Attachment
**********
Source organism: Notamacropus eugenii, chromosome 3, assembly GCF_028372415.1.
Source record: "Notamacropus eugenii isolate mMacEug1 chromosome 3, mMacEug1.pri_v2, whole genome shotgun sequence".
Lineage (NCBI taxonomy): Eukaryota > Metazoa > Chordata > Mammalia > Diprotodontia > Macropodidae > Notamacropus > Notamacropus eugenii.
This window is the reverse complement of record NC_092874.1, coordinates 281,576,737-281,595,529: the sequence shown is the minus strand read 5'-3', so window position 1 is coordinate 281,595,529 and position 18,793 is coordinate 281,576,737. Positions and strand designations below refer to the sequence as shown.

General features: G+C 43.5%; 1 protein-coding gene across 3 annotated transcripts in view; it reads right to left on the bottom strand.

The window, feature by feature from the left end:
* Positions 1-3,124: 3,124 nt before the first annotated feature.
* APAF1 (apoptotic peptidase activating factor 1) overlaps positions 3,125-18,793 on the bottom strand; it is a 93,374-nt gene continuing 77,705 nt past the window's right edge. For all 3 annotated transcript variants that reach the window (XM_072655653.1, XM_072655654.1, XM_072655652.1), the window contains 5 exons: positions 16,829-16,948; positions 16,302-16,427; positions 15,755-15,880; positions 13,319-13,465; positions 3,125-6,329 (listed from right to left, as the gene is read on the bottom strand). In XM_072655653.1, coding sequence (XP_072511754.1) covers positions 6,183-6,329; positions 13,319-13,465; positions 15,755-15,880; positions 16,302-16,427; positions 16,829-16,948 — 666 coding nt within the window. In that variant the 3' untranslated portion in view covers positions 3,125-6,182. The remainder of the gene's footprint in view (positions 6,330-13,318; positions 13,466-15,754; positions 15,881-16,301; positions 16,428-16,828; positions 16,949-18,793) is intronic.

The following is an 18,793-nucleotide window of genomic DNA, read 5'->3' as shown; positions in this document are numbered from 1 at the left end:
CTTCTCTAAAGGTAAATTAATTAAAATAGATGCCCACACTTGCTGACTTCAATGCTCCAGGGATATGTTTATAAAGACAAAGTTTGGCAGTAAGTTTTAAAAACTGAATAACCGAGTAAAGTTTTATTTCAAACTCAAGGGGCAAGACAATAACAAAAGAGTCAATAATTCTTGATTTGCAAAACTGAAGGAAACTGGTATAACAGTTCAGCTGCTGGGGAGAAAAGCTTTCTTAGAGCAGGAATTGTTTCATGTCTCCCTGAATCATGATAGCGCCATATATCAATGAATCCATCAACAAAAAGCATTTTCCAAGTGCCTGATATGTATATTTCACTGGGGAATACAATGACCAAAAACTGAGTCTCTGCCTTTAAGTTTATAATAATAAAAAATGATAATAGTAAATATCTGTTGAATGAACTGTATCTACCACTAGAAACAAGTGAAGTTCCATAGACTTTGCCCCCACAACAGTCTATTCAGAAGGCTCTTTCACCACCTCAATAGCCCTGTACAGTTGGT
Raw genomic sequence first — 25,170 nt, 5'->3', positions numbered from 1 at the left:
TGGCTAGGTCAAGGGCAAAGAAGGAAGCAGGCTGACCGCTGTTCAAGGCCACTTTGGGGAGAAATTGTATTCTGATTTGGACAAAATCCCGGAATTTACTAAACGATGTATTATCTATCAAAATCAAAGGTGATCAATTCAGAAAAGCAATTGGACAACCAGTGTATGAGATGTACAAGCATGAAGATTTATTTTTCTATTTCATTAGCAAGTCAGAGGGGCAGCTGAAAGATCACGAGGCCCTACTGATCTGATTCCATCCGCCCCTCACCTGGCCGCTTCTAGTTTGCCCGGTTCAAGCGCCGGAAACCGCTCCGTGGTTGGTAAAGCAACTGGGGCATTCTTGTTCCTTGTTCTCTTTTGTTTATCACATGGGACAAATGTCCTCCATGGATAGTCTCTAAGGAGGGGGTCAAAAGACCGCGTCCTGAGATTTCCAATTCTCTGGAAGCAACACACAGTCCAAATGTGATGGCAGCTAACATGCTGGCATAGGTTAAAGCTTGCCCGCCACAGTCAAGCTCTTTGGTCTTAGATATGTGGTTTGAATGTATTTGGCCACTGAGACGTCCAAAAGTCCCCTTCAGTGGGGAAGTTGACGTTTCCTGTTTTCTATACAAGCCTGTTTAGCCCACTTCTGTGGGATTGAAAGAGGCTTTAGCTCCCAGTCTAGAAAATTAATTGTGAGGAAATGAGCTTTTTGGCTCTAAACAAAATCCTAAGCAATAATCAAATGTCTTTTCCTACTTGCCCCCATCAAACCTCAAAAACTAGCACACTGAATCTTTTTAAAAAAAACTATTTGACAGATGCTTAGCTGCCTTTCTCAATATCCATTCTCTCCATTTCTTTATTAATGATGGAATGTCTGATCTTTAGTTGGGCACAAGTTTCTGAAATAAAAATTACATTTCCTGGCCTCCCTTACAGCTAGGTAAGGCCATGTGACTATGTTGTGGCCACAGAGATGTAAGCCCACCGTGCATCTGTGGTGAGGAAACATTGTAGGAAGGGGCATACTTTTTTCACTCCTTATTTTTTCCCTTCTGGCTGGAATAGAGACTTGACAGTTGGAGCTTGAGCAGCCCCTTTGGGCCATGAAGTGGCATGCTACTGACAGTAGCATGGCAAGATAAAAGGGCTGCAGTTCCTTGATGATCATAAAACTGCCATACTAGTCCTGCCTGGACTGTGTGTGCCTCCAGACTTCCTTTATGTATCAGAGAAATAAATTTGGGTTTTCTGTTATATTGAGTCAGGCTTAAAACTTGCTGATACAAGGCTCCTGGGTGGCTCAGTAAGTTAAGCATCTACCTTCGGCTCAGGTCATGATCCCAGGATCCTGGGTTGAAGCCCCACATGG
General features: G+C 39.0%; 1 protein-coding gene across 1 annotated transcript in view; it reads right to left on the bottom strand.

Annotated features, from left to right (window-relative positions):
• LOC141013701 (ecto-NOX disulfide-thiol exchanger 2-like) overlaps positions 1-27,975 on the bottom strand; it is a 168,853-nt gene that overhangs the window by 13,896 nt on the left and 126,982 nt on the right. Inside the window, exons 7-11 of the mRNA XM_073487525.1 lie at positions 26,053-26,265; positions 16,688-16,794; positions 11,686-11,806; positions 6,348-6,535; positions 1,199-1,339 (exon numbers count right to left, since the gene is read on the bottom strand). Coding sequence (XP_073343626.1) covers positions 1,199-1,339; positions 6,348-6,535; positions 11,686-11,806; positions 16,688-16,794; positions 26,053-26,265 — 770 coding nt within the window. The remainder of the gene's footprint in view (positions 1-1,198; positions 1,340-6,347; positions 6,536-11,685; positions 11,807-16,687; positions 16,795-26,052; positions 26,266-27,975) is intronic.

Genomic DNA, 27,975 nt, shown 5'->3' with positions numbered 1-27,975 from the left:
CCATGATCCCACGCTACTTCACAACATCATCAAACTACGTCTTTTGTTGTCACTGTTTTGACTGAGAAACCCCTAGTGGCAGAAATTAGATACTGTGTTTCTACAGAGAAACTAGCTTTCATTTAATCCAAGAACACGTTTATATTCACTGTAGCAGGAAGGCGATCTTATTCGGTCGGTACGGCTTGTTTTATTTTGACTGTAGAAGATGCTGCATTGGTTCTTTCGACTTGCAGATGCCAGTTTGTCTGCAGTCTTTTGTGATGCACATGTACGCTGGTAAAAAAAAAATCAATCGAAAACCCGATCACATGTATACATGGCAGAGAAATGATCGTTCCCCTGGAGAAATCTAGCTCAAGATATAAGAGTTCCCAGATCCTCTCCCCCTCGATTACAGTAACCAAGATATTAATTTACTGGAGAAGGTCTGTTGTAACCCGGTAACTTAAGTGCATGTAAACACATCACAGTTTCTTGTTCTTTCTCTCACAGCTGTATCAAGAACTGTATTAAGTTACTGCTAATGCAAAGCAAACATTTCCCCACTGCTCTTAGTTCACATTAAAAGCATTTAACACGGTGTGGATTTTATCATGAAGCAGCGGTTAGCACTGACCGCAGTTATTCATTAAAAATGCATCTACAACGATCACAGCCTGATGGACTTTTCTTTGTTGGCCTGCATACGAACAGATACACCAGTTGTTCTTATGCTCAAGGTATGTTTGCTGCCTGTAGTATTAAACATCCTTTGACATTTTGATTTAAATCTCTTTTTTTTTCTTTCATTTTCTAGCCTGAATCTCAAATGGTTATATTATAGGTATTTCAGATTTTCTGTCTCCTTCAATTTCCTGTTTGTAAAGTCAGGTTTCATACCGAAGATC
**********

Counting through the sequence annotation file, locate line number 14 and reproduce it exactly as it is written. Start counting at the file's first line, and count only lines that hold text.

Annotated features, from left to right (window-relative positions):